Uncertain deaths of pigs in Bahamas has left everyone wondering!

V Alfred Gray, the country’s Minister of Agriculture and Marine Resources has issued strict orders that from now onwards, people will be able to take photographs and see the pigs swim, but will not be able to feed them anything.

Encompassing 700 islands and more than 2,000 small cays sprinkled across the Atlantic Ocean and Caribbean Sea, The Bahamas lies only 80 kilometers from Florida. When beach lovers dream of the perfect stretch of powdery sand, lapped by seas in sublime shades of blue, they’re probably dreaming of the Bahamas.

Once a heaven for pirates and Loyalists, the tropical paradise is moving towards becoming the deadliest place due to mysterious wave of deaths recently striking Big Major Cay, the uninhibited Bahamas Island famous for its tourist-friendly swimming pigs. Up to half of the pig colony died, and the bodies were tossed into the sea, giving rise to some explicit cause of death.

Wayde Nixon, a local, who brought the pigs decades ago claims that huge tourist influx, could be the cause of death, as there is unrestricted access to pigs, and visitors have been seen giving the animals junk food, riding on them as well as giving booze to them. The death toll may be up to 10, which leaves eight or nine of the famous swine remaining- only a handful of which are adults.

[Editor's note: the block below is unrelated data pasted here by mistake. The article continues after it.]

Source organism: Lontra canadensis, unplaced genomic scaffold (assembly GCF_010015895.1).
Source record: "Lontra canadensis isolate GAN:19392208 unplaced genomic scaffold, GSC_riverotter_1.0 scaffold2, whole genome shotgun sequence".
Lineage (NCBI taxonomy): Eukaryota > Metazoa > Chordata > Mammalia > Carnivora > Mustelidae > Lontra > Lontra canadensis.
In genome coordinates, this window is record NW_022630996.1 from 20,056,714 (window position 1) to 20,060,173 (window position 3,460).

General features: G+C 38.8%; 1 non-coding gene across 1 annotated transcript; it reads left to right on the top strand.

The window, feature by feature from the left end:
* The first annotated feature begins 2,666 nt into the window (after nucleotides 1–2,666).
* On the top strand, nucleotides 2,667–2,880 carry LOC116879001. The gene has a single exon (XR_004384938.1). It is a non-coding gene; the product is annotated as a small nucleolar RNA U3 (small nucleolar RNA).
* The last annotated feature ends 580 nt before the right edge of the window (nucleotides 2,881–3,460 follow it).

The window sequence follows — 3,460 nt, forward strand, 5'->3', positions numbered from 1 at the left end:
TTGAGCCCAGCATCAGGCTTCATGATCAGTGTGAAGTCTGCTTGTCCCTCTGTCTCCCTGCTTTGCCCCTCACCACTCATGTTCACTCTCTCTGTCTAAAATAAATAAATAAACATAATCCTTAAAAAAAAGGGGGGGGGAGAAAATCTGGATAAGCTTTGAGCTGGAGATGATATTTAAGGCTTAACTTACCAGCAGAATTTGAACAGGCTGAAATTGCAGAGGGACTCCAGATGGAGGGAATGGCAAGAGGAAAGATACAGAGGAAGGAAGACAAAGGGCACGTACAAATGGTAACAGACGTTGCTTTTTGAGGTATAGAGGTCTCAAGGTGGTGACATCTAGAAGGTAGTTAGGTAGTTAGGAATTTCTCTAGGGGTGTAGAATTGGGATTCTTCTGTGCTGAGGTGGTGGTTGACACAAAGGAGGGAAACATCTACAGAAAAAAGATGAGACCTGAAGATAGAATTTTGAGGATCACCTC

A lot of stories are also circulating thus making it unclear, as to what the exact reason behind such a heinous crime might be. One version of the story claims that sailors left them on the beach briefly, intending to come back to cook them. Another story says that there was a shipwreck and the pigs swam to safety and made a home. None of this is true, but we’re going to stick with that because there is an immediate and urgent need to go to the depth of the issue.

Whatever measures are taken, major concern is how today’s human can be so heartless and ruthless to drive such lovely creatures directly to death itself. A red alert has again struck the whole world regarding safety of marine life. It’s our responsibility being humans to nurture each and every creature on this earth.

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